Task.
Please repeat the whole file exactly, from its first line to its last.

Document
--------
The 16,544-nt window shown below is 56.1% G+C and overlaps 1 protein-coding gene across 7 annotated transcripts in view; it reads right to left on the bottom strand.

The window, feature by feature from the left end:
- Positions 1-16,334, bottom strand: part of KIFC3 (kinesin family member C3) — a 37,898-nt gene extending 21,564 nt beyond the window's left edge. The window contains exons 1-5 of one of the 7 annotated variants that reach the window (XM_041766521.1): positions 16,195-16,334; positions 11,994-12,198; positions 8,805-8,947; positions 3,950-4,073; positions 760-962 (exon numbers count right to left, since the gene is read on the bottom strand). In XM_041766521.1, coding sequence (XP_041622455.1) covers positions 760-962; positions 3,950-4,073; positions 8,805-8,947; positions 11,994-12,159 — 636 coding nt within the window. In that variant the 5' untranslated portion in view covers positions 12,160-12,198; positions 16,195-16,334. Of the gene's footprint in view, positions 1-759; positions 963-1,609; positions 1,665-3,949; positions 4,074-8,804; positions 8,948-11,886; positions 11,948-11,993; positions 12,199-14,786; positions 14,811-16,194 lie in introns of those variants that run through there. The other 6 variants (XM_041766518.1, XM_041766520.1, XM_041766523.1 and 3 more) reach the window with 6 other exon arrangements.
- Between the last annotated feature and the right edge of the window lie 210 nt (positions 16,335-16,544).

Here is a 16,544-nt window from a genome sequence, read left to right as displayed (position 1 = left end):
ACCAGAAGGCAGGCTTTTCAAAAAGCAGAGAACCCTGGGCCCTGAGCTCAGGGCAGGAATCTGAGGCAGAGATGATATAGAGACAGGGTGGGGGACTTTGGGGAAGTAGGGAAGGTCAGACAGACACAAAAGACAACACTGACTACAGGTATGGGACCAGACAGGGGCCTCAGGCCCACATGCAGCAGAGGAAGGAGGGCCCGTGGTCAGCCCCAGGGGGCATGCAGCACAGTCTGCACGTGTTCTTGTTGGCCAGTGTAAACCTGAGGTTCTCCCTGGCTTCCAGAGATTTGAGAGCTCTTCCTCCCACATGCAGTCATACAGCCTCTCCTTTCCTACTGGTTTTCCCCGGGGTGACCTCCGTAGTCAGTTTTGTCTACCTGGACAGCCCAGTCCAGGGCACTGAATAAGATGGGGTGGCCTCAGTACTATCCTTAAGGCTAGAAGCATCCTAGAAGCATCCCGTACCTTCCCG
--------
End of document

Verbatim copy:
The 16,544-nt window shown below is 56.1% G+C and overlaps 1 protein-coding gene across 7 annotated transcripts in view; it reads right to left on the bottom strand.

The window, feature by feature from the left end:
- Positions 1-16,334, bottom strand: part of KIFC3 (kinesin family member C3) — a 37,898-nt gene extending 21,564 nt beyond the window's left edge. The window contains exons 1-5 of one of the 7 annotated variants that reach the window (XM_041766521.1): positions 16,195-16,334; positions 11,994-12,198; positions 8,805-8,947; positions 3,950-4,073; positions 760-962 (exon numbers count right to left, since the gene is read on the bottom strand). In XM_041766521.1, coding sequence (XP_041622455.1) covers positions 760-962; positions 3,950-4,073; positions 8,805-8,947; positions 11,994-12,159 — 636 coding nt within the window. In that variant the 5' untranslated portion in view covers positions 12,160-12,198; positions 16,195-16,334. Of the gene's footprint in view, positions 1-759; positions 963-1,609; positions 1,665-3,949; positions 4,074-8,804; positions 8,948-11,886; positions 11,948-11,993; positions 12,199-14,786; positions 14,811-16,194 lie in introns of those variants that run through there. The other 6 variants (XM_041766518.1, XM_041766520.1, XM_041766523.1 and 3 more) reach the window with 6 other exon arrangements.
- Between the last annotated feature and the right edge of the window lie 210 nt (positions 16,335-16,544).

Here is a 16,544-nt window from a genome sequence, read left to right as displayed (position 1 = left end):
ACCAGAAGGCAGGCTTTTCAAAAAGCAGAGAACCCTGGGCCCTGAGCTCAGGGCAGGAATCTGAGGCAGAGATGATATAGAGACAGGGTGGGGGACTTTGGGGAAGTAGGGAAGGTCAGACAGACACAAAAGACAACACTGACTACAGGTATGGGACCAGACAGGGGCCTCAGGCCCACATGCAGCAGAGGAAGGAGGGCCCGTGGTCAGCCCCAGGGGGCATGCAGCACAGTCTGCACGTGTTCTTGTTGGCCAGTGTAAACCTGAGGTTCTCCCTGGCTTCCAGAGATTTGAGAGCTCTTCCTCCCACATGCAGTCATACAGCCTCTCCTTTCCTACTGGTTTTCCCCGGGGTGACCTCCGTAGTCAGTTTTGTCTACCTGGACAGCCCAGTCCAGGGCACTGAATAAGATGGGGTGGCCTCAGTACTATCCTTAAGGCTAGAAGCATCCTAGAAGCATCCCGTACCTTCCCG